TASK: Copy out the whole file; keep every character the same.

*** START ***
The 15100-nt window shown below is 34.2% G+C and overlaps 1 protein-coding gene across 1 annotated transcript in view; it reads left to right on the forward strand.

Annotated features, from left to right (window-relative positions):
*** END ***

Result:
The 15100-nt window shown below is 34.2% G+C and overlaps 1 protein-coding gene across 1 annotated transcript in view; it reads left to right on the forward strand.

Annotated features, from left to right (window-relative positions):